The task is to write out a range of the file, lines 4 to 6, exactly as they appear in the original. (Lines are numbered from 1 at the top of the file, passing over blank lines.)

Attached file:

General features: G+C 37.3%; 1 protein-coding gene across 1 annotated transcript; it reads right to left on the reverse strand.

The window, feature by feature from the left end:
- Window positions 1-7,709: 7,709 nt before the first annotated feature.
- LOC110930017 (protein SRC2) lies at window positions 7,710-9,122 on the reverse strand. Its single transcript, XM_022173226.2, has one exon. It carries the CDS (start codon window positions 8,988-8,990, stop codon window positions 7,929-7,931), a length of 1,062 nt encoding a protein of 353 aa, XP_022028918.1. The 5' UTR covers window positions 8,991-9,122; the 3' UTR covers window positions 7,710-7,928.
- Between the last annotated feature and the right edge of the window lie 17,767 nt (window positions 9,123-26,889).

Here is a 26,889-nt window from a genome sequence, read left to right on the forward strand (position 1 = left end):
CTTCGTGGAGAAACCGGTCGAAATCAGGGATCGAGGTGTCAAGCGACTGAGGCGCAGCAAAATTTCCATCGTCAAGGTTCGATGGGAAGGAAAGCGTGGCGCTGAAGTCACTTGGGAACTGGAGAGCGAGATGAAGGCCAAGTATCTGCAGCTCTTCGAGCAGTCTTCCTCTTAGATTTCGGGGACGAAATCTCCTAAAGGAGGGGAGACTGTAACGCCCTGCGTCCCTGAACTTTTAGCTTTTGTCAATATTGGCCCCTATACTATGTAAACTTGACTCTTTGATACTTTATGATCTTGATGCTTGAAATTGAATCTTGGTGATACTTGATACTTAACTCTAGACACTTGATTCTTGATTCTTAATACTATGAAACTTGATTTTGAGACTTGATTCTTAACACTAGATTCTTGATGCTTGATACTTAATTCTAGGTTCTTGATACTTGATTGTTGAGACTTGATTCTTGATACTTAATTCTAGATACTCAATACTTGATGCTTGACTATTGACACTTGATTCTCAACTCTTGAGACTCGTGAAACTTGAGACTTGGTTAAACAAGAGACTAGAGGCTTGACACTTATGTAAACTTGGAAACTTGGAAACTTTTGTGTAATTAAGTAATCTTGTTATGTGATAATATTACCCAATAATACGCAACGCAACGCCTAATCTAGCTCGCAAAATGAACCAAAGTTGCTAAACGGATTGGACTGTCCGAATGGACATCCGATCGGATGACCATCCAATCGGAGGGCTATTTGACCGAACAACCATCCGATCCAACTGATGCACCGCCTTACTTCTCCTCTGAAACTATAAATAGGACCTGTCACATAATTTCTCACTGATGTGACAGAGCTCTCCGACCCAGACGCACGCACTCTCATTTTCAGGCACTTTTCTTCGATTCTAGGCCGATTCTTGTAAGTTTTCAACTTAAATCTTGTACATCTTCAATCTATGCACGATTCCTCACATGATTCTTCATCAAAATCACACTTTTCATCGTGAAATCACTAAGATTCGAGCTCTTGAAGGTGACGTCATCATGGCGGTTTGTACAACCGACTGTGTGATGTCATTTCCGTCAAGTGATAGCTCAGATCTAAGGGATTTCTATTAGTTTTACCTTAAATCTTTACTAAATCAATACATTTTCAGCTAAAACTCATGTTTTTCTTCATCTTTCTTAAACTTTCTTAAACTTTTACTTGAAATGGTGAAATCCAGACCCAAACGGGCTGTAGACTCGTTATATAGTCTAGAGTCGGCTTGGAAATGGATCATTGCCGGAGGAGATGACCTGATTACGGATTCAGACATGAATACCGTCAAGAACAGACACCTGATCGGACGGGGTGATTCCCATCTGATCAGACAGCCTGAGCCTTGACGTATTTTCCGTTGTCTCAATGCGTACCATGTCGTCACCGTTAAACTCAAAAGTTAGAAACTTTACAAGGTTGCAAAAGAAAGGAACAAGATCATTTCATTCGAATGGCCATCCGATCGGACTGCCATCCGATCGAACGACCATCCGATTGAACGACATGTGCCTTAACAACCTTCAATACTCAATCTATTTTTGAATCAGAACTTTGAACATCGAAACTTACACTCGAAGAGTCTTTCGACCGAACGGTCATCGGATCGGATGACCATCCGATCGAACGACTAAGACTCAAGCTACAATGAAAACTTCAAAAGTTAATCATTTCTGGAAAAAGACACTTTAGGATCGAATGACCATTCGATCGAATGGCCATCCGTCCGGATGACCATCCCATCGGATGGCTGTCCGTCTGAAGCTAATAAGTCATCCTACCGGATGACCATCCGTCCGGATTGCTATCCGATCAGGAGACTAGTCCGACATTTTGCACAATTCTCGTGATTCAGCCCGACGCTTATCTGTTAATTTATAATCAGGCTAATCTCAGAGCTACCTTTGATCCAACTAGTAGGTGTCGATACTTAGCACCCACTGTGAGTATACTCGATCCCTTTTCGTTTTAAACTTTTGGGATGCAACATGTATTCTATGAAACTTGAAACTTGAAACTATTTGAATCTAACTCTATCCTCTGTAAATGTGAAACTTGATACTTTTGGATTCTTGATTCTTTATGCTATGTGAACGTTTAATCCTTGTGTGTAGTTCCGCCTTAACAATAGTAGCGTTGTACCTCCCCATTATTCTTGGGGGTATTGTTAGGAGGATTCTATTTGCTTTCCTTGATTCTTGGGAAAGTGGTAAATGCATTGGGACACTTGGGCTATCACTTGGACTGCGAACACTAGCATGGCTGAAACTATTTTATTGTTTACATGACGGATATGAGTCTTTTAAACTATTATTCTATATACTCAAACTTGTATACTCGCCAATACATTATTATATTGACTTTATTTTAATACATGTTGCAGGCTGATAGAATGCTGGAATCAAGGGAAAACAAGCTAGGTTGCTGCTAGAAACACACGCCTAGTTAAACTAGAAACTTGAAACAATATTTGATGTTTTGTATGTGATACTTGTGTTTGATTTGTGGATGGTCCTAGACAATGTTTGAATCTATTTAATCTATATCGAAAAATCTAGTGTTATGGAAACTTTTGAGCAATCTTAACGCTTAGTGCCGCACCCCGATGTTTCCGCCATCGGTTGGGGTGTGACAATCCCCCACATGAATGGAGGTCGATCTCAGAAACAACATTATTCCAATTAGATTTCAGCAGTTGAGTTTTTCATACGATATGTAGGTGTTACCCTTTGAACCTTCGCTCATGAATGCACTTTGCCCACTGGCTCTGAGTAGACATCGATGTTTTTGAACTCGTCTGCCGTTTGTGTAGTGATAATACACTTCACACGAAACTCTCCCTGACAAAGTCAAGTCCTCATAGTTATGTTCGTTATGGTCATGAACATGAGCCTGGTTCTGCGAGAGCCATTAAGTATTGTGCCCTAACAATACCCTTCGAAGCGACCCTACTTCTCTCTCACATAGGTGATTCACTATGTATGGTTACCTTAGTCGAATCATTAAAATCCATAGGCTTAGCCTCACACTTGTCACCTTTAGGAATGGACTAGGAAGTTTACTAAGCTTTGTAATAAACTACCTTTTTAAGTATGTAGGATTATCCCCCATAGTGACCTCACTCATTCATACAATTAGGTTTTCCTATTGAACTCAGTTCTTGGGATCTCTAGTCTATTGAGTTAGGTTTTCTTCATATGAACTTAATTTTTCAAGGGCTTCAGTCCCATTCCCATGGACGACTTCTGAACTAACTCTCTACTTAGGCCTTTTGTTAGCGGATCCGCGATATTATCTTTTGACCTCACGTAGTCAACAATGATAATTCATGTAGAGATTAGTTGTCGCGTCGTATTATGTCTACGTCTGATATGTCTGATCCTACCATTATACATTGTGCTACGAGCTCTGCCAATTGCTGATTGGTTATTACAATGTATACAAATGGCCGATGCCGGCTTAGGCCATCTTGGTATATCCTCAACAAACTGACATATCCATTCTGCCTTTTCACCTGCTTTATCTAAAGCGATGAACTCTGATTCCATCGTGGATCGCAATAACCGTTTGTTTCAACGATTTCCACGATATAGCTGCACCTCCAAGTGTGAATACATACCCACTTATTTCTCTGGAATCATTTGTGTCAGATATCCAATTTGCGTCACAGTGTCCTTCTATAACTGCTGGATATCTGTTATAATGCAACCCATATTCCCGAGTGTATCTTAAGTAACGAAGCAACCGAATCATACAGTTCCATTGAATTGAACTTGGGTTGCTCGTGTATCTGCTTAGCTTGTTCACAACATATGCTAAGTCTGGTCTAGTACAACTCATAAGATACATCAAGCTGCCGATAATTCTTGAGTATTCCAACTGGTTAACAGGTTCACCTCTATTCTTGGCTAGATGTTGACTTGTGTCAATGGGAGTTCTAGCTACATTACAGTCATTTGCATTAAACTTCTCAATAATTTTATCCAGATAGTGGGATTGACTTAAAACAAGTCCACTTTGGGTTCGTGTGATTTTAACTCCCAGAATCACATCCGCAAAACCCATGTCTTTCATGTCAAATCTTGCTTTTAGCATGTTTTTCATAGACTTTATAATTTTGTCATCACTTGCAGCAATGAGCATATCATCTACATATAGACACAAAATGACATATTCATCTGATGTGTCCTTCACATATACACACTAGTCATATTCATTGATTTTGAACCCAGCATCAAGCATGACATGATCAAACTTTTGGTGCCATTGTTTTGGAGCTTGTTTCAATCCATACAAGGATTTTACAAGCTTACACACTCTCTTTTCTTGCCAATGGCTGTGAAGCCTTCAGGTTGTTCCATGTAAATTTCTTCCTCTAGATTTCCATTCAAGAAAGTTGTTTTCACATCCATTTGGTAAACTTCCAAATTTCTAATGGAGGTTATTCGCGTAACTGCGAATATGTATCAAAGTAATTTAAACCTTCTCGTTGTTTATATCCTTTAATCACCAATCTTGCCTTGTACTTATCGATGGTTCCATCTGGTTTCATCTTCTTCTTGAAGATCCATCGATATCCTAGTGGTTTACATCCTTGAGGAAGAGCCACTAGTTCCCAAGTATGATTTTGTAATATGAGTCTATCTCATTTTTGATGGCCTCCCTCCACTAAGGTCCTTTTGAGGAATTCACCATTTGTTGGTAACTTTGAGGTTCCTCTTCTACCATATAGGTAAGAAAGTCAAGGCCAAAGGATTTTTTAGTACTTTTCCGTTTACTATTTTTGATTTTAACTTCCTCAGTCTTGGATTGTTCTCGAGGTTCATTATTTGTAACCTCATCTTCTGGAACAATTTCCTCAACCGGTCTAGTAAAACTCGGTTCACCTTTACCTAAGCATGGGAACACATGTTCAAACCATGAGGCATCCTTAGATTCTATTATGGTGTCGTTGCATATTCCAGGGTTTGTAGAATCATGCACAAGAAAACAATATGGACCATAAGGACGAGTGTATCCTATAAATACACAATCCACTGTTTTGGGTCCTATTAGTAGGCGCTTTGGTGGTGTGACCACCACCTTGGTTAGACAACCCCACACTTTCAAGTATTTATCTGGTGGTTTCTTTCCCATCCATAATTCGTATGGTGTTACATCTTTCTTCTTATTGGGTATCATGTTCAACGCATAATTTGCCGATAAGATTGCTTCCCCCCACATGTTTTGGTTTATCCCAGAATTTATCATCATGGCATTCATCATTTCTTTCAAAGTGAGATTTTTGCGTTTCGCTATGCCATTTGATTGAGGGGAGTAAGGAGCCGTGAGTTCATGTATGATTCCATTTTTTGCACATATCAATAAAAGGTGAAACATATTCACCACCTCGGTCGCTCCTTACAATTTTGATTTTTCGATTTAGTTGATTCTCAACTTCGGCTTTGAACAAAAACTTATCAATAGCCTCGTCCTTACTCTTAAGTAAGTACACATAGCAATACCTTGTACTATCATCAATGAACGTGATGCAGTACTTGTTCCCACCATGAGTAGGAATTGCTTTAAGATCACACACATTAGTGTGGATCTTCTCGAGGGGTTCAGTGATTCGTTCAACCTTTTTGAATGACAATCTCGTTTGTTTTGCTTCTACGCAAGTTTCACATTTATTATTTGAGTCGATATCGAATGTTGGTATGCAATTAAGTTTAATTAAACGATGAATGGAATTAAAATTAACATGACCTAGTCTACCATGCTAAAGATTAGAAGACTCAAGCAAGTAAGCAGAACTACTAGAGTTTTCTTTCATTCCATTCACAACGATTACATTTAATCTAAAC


- LOC110930017 (protein SRC2) lies at window positions 7,710-9,122 on the reverse strand. Its single transcript, XM_022173226.2, has one exon. It carries the CDS (start codon window positions 8,988-8,990, stop codon window positions 7,929-7,931), a length of 1,062 nt encoding a protein of 353 aa, XP_022028918.1. The 5' UTR covers window positions 8,991-9,122; the 3' UTR covers window positions 7,710-7,928.
- Between the last annotated feature and the right edge of the window lie 17,767 nt (window positions 9,123-26,889).

Here is a 26,889-nt window from a genome sequence, read left to right on the forward strand (position 1 = left end):